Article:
John and Krissy Pohl coach daughter, Hill-Murray girls’ hockey to 12-0 record.
Hill-Murray girls’ hockey freshman forward Emily Pohl took the puck into the offensive zone, then skated around elite Andover defenseman Mackenzie Jones. Pohl still carried the puck with her as she was falling to the ice. She eventually got a shot off, and the puck trickled over the goal line for a 1-0 first-period lead over Andover.
Emily’s mom, and Hill-Murray co-head coach Krissy Pohl, didn’t see the puck go in.
“I was already shaking my head when she tried to pull it,” Krissy said. “Because I said, ‘oh, you can’t turn it over there, you’ve got to get it deep.’
“I wanted her to shoot.”
Emily said she wasn’t “really sure what happened” on the play, but of course, she was happy that the puck ended up going over the goal line for her 14th goal of the season, tied for the team lead with senior Chloe Boreen.
Pohl’s goal was all the offense the Pioneers needed to keep their undefeated, 12-0 record, although her teammate Sophie Olson added a goal early in the second period to give the top-ranked Pioneers a 2-0 road victory over No. 3-ranked Andover on Dec. 22.
Emily also played with the varsity team last season, scoring nine goals and 28 points in 28 games as an eighth-grader. This season, she’s scored a goal in 10 of the first 12 games, registering a point in all but one game, a 2-1 victory over Edina on Nov. 30.
Pohl is one of the talented pieces that’s turned in a few impressive wins on a tough schedule so far. The Pioneers knocked off one of the best in Class 2A in Minnetonka with a 5-3 victory on Dec. 9 at Pagel Ice Arena. Pohl tied that game 1-1, the first of her two goals on the night, only 16 seconds after the Skippers grabbed a lead.
Hill-Murray is scoring 5.25 goals per game this season while allowing only 0.75 goals per game. Senior goaltender Grace Zhan (10-0-0) leads the state with a .963 save percentage and a pair of shutouts. Zhan earned the victory over Andover, coming up with plenty of key saves early, on multiple breakaways, on multiple rebound attempts and during the final couple of minutes when Andover pulled its goaltender for the extra skater.
The last time Andover was shut out? Jan. 29, 2020, also at the hands of Hill-Murray on the Andover Community Center ice.
“(Grace) is awesome,” Emily said. “We’re really, really lucky.”
Zhan is even-keeled and humble, Krissy said, and a backbone of their team.
Last season, Hill-Murray fell short in its section final to eventual Class 2A champion Gentry Academy. Following head coach Shawn Reid stepping down after last season, Natalie Darwitz was tapped to be the next coach for the Pioneers. But with the new Professional Women’s Hockey League starting up this season, Darwitz took a job as Team Minnesota’s general manager.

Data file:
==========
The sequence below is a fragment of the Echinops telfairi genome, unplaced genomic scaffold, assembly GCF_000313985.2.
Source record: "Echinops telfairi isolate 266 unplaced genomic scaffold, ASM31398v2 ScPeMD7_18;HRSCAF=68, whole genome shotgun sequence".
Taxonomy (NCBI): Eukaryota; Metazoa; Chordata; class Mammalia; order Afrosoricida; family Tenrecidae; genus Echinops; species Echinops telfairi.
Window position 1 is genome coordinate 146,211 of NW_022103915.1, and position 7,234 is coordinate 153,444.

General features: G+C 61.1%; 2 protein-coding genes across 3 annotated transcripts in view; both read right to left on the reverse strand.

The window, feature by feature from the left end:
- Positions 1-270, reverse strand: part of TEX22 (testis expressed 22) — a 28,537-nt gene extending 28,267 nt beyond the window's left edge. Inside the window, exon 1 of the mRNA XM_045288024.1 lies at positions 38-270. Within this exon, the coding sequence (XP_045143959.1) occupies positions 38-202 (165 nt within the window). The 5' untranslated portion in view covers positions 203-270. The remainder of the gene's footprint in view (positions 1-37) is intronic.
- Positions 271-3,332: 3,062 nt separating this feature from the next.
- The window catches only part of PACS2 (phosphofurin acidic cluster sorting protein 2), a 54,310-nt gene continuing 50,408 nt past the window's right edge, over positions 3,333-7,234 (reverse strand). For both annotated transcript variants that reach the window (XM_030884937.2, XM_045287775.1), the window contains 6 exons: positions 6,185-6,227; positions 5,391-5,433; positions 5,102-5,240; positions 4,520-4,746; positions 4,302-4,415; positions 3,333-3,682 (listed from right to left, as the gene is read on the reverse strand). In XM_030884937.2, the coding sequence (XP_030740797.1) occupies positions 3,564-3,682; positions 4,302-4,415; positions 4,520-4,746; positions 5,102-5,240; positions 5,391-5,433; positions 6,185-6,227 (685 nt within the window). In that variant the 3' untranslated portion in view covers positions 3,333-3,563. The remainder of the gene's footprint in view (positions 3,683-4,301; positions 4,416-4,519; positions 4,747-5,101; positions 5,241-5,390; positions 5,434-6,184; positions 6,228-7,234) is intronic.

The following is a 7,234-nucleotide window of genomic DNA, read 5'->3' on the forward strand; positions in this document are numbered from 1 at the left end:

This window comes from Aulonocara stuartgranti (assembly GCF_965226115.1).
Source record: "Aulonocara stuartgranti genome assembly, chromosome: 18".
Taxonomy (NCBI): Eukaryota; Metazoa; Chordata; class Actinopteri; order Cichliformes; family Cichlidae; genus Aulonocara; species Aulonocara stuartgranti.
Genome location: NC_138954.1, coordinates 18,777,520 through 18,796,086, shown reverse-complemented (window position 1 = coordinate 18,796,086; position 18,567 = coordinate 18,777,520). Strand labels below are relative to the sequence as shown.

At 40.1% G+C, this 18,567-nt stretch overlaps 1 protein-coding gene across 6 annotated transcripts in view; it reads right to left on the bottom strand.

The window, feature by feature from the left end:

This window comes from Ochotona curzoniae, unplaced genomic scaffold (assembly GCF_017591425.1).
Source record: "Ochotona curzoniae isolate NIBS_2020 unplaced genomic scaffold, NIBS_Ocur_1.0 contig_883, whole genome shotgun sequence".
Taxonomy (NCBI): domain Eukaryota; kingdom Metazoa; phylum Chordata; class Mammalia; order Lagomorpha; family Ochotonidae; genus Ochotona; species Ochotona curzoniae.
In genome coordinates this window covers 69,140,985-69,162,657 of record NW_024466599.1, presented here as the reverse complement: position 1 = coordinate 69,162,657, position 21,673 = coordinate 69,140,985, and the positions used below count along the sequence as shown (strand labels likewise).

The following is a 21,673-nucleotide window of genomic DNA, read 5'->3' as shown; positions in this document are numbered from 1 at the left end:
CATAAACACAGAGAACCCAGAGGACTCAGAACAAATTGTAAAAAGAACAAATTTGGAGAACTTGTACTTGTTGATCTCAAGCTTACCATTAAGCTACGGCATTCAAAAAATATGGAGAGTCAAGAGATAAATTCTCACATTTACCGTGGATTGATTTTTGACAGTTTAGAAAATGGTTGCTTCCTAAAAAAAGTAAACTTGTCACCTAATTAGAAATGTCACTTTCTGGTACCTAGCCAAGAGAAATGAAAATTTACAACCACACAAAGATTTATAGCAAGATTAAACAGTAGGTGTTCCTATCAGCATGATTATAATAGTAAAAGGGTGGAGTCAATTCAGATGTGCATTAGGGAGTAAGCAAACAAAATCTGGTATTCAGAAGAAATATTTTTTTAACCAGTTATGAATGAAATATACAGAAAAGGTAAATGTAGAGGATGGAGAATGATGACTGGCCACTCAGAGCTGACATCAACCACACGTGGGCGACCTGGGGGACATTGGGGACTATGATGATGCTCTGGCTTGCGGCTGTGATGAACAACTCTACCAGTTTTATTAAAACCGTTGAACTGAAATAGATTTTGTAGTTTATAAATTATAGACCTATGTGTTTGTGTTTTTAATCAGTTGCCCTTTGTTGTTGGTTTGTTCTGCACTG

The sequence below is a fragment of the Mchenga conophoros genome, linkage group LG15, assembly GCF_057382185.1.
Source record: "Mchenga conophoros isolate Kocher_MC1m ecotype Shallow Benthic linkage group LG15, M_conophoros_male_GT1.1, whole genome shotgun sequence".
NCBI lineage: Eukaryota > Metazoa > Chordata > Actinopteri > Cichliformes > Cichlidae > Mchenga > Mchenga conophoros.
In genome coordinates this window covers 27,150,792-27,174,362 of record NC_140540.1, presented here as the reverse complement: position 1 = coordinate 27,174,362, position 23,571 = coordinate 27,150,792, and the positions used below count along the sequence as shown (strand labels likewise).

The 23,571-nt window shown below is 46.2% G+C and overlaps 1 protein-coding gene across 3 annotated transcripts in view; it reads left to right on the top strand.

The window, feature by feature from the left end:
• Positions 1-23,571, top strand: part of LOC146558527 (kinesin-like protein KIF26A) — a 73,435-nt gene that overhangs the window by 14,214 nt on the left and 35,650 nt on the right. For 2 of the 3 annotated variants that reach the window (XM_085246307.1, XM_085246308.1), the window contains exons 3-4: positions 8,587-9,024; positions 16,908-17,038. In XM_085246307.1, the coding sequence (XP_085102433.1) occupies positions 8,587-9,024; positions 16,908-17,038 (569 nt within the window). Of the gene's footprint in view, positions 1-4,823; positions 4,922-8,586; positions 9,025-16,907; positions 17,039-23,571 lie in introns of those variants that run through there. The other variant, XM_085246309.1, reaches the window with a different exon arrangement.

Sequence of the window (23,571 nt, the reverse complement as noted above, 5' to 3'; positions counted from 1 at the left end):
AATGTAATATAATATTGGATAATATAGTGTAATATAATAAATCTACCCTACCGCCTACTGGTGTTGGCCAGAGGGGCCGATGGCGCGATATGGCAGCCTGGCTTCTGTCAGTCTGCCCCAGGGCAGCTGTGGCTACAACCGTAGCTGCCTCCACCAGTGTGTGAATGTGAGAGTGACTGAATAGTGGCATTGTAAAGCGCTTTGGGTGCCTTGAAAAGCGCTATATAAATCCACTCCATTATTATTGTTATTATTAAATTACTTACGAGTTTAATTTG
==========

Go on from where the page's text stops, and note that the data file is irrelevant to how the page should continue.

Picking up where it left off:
Krissy, 2000 Ms. Hockey winner from Park Center (then Krissy Wendell) and her husband, Hill-Murray athletic director and 1998 Mr. Hockey from Red Wing, John Pohl, stepped in as the girl’s hockey coaches this season, not that being behind the bench was an unfamiliar place for them. They’ve coached their daughter Emily for years, though their plan wasn’t to coach her in high school, Krissy said. They wanted her to “hear different voices,” but this coach-player dynamic at Hill-Murray is a unique circumstance, Krissy added.
They talked to Emily before accepting the coaching position, and she took some time to think about it. Krissy said she and John are harder on Emily than they are on most of the other players, but Emily has also been receptive to that.
“It’s a push-pull,” Krissy said. “I’m giving her her space.
“We’re still figuring it out. She’s a good kid. She’s a pretty mature kid, and we’re pretty proud of her for that.”
Despite the extensive and successful hockey resumes from her parents, Emily is already paving her own way on the ice. Emily said she doesn’t feel pressure because of her parents’ accomplishments. Rather, they’re “very supportive, and they want me to have fun,” Emily said.
“I like to try to be strong and physical but also do the little things,” Emily said. “Get my pucks out of the D zone and try to be there for my teammates on the bench.”
She prides herself on being a good teammate, which also helps keep the pressure off, Emily said. She has her teammates’ backs, and she knows they have hers.
“It’s always good to have a good team around you, and I am blessed to have that,” Emily said.
Though the hockey apple doesn’t fall far from the tree, Krissy said Emily is her own person who’s also a leader for her two younger sisters, seventh-grader Anna and sixth-grader Lucy.
“I do think she knows her own identity, and she knows who she is,” Krissy said. “It’s fun to see her kind of evolve.”
Mom and dad are coaching all three girls on their various hockey teams. They all also play tennis and golf, but the girls are also “all very different,” Krissy said. So, there’s potential for the trio of sisters to skate in the Hill-Murray ranks in a couple of years.
“That’s a long way away,” Krissy said. “We’ll see where we’re at. … That would be really special if it happened.”